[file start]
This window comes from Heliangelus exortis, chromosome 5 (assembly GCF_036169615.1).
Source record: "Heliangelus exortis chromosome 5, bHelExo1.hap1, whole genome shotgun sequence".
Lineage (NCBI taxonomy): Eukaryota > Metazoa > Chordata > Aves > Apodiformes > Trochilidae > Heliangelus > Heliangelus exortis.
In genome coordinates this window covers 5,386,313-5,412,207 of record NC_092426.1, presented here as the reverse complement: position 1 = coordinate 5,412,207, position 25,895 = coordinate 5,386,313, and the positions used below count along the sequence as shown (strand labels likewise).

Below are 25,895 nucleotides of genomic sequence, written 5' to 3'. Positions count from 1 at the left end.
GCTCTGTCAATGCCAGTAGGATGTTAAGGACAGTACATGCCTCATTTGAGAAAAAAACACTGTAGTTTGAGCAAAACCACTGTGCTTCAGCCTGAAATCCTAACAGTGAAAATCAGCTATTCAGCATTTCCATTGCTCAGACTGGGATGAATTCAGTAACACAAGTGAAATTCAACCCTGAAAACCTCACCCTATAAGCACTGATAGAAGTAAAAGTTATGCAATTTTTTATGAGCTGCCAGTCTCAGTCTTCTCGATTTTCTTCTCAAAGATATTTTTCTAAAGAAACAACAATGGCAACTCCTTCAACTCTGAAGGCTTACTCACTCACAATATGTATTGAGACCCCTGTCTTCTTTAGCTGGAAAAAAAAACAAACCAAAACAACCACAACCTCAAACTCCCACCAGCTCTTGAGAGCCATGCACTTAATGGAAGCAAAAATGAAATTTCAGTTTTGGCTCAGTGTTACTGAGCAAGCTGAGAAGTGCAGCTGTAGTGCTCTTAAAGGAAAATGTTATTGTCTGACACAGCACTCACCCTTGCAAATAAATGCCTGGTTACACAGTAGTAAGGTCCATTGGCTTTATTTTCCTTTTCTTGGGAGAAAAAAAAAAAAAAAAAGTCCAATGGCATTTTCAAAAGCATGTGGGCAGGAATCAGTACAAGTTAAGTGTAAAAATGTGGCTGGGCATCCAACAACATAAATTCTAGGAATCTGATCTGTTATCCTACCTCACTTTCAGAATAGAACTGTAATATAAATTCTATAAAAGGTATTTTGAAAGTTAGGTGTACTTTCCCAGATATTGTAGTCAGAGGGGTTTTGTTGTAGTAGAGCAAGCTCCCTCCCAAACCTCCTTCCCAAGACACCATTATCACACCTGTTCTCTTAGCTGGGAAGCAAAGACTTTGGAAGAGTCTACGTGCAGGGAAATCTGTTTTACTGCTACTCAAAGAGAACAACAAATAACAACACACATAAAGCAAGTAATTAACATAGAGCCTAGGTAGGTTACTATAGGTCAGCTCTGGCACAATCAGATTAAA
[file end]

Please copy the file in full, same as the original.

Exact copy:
This window comes from Heliangelus exortis, chromosome 5 (assembly GCF_036169615.1).
Source record: "Heliangelus exortis chromosome 5, bHelExo1.hap1, whole genome shotgun sequence".
Lineage (NCBI taxonomy): Eukaryota > Metazoa > Chordata > Aves > Apodiformes > Trochilidae > Heliangelus > Heliangelus exortis.
In genome coordinates this window covers 5,386,313-5,412,207 of record NC_092426.1, presented here as the reverse complement: position 1 = coordinate 5,412,207, position 25,895 = coordinate 5,386,313, and the positions used below count along the sequence as shown (strand labels likewise).

Below are 25,895 nucleotides of genomic sequence, written 5' to 3'. Positions count from 1 at the left end.
GCTCTGTCAATGCCAGTAGGATGTTAAGGACAGTACATGCCTCATTTGAGAAAAAAACACTGTAGTTTGAGCAAAACCACTGTGCTTCAGCCTGAAATCCTAACAGTGAAAATCAGCTATTCAGCATTTCCATTGCTCAGACTGGGATGAATTCAGTAACACAAGTGAAATTCAACCCTGAAAACCTCACCCTATAAGCACTGATAGAAGTAAAAGTTATGCAATTTTTTATGAGCTGCCAGTCTCAGTCTTCTCGATTTTCTTCTCAAAGATATTTTTCTAAAGAAACAACAATGGCAACTCCTTCAACTCTGAAGGCTTACTCACTCACAATATGTATTGAGACCCCTGTCTTCTTTAGCTGGAAAAAAAAACAAACCAAAACAACCACAACCTCAAACTCCCACCAGCTCTTGAGAGCCATGCACTTAATGGAAGCAAAAATGAAATTTCAGTTTTGGCTCAGTGTTACTGAGCAAGCTGAGAAGTGCAGCTGTAGTGCTCTTAAAGGAAAATGTTATTGTCTGACACAGCACTCACCCTTGCAAATAAATGCCTGGTTACACAGTAGTAAGGTCCATTGGCTTTATTTTCCTTTTCTTGGGAGAAAAAAAAAAAAAAAAAGTCCAATGGCATTTTCAAAAGCATGTGGGCAGGAATCAGTACAAGTTAAGTGTAAAAATGTGGCTGGGCATCCAACAACATAAATTCTAGGAATCTGATCTGTTATCCTACCTCACTTTCAGAATAGAACTGTAATATAAATTCTATAAAAGGTATTTTGAAAGTTAGGTGTACTTTCCCAGATATTGTAGTCAGAGGGGTTTTGTTGTAGTAGAGCAAGCTCCCTCCCAAACCTCCTTCCCAAGACACCATTATCACACCTGTTCTCTTAGCTGGGAAGCAAAGACTTTGGAAGAGTCTACGTGCAGGGAAATCTGTTTTACTGCTACTCAAAGAGAACAACAAATAACAACACACATAAAGCAAGTAATTAACATAGAGCCTAGGTAGGTTACTATAGGTCAGCTCTGGCACAATCAGATTAAA